Technology projects across Australia will be delivered with a ‘new level of urgency’ and probably a revised scope as organisations seek to deploy solutions that address challenges related to COVID-19.
This was a finding in an IDC report on the impact of the pandemic on Australian organisations and their suppliers as business models, particularly those associated with consulting, deployment and traditional outsourcing, will need to be rapidly revised and changes made to some areas almost overnight.
One organisation that has clearly risen to the challenge is NSW Police, which has shifted thousands of its staff to remote working environments in only a few days. The organisation has scaled up its remote access capabilities from a few hundred to around 10,000 users, Gordon Dunsford, chief information and technology officer at NSW Police told CIO Australia last week. NSW Police also rolled out a few thousand additional devices to support much larger numbers of people working from home and in other remote locations.
Dunsford and his team also rolled out ‘command post IT’ or technology services for police who are managing around 4,500 people in hotel quarantine across more than 20 hotels in Australia.
A bespoke people management system has been put in place to manage individuals from the moment they land in Australia. As soon as they arrive at immigration, data on arrival cards and other forms is ingested into an optical character recognition system. This information includes what hotel room they are staying in, the welfare and health checks they may need and any other information that is used by police to track their status during a 14-day lockdown period.
Meanwhile, the Australian National University (ANU) configured a crisis management platform that protects and informs 25,000 students. The platform broadcasts critical information that needs to be shared with students, staff members and the wider community such as building closures and health alerts. It also enables crisis management teams to store, manage, and analyse data to better assess future risk.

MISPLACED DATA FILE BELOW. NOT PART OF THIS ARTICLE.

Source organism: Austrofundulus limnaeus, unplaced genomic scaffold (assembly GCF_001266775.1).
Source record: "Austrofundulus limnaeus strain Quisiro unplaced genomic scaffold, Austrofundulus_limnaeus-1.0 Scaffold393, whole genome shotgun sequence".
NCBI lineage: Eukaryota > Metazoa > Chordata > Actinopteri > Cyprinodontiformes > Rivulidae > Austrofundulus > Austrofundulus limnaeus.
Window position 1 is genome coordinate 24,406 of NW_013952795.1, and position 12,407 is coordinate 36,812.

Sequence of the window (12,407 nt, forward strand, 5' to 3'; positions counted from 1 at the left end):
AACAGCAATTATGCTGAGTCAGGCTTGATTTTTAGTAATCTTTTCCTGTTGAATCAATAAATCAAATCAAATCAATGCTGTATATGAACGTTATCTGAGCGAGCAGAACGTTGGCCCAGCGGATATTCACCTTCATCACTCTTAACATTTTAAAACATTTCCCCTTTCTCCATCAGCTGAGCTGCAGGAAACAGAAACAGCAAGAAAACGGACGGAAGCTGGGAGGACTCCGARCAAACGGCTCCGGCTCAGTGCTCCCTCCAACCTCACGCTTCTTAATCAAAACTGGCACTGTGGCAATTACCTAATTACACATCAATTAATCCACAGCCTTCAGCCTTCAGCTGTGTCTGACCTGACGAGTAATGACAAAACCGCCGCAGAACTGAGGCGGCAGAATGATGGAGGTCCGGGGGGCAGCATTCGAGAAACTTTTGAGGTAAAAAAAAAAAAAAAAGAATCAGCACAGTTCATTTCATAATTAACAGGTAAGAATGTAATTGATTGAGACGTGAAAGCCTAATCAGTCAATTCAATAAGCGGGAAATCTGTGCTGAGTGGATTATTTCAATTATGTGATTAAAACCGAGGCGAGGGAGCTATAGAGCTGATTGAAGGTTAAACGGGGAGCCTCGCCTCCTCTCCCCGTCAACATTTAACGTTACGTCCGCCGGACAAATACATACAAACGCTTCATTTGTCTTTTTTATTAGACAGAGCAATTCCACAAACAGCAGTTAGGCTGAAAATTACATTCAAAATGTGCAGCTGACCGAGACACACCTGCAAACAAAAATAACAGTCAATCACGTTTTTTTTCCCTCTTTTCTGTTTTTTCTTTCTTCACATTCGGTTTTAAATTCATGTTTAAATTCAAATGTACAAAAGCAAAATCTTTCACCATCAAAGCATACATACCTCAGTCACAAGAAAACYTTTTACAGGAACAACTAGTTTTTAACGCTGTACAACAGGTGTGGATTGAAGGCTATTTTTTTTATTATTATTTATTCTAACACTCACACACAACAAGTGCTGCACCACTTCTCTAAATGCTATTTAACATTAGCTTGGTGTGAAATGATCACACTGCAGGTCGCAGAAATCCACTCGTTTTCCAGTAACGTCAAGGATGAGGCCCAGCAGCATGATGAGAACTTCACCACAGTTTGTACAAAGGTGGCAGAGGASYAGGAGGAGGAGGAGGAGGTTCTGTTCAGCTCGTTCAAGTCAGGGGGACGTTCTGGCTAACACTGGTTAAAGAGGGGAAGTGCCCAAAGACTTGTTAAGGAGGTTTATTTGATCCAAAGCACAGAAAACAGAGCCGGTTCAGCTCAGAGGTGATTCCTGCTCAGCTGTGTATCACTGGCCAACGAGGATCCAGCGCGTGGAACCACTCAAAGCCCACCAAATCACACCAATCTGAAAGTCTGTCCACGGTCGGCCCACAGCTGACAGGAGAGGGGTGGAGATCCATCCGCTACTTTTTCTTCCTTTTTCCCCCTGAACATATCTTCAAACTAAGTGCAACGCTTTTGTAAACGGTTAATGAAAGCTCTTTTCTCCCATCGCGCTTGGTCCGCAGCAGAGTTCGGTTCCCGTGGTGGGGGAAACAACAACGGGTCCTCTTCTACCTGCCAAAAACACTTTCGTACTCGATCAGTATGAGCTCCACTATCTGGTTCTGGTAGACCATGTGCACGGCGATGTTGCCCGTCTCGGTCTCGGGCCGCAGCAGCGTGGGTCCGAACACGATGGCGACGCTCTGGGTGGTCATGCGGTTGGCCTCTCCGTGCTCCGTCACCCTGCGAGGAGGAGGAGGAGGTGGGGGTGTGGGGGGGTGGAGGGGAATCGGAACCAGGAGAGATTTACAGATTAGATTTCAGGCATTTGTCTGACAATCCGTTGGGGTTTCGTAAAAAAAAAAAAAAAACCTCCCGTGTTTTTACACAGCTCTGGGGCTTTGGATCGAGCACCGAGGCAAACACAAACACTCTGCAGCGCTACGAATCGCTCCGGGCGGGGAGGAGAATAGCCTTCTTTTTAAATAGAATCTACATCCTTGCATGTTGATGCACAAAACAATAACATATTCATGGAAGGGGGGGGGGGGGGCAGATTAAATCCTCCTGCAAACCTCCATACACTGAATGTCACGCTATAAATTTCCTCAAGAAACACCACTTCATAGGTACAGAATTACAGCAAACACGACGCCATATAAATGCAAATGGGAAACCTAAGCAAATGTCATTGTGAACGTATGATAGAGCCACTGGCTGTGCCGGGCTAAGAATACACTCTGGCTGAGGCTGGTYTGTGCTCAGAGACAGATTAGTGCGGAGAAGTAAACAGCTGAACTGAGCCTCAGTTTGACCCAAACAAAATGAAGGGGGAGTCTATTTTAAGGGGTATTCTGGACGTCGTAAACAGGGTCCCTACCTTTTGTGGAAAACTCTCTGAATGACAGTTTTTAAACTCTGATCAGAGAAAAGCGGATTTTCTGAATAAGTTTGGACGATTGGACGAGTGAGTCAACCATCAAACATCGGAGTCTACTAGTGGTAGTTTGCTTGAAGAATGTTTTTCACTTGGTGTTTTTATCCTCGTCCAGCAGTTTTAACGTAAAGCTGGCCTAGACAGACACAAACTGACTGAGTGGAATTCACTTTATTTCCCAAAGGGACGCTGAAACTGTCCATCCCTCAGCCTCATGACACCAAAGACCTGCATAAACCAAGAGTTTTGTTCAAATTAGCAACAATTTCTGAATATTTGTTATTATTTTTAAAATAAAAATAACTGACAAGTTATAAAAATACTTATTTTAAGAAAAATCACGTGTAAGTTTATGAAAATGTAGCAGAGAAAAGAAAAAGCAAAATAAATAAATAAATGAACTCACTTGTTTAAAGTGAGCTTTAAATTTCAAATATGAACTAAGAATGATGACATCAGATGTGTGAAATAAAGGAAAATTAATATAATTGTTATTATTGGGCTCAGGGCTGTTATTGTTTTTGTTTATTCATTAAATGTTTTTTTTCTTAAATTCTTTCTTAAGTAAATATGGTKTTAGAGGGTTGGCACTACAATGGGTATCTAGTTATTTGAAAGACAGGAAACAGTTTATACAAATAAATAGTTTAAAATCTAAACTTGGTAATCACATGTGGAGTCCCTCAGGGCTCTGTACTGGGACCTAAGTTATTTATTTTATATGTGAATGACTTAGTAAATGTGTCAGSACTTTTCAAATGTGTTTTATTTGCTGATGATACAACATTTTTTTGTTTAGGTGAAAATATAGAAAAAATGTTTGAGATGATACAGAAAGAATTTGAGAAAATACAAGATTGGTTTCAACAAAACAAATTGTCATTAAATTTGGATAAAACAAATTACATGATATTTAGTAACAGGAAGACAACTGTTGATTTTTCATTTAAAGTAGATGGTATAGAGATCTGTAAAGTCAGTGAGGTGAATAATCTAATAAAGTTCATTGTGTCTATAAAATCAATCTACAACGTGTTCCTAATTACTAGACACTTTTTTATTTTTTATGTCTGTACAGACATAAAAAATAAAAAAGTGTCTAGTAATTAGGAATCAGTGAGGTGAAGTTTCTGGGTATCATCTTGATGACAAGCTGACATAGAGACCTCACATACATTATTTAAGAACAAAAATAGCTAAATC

ANU formed a crisis management team in January to respond to the impact of bushfires and smoke and then Canberra’s hail storm and floods.
Large projects on hold
Technology services contracts, often spanning multiple years, will generally be adhered to, IDC said. But this is not always the case as some Australian organisations have already put large projects already well underway on hold.
For instance, Australia Post recently said it would pause or stop its IT projects and stand down contractors.
“Given this timing, this is also likely to have a substantial impact on Australia Post’s rebuild and migration of the legacy core layer in a public cloud environment,” IDC said in its report.
IDC said an immediate priority for customers is the movement of resources away from IT towards new areas to respond to COVID-19. The analyst noted that some senior leaders, with IT services contract sign-off power, have been reallocated towards COVID-19 business risk mitigation.
National Australia Bank has announced it would stop work on more than 100 programs, standing down its contractors and consultants to direct all its resources and focus on assisting its customers struggling with the crisis.
“Others are taking a ‘wait and see’ approach, pausing only new contracts or upcoming projects until better insight is gained about the impact on the business and whether the focus of the business will change,” IDC said.
As organisations move towards the cloud with haste to address business continuity and resiliency, there will be a heightened demand for managed cloud services, IDC added.
In the cloud services sector, many providers are working with healthcare organisations and government to address COVID-19 areas that require resources and capacity that cloud solutions enable. For instance, the Australian government is using Google Cloud’s services to provide citizens with real-time information on how COVID-19 is progressing across the country, IDC noted.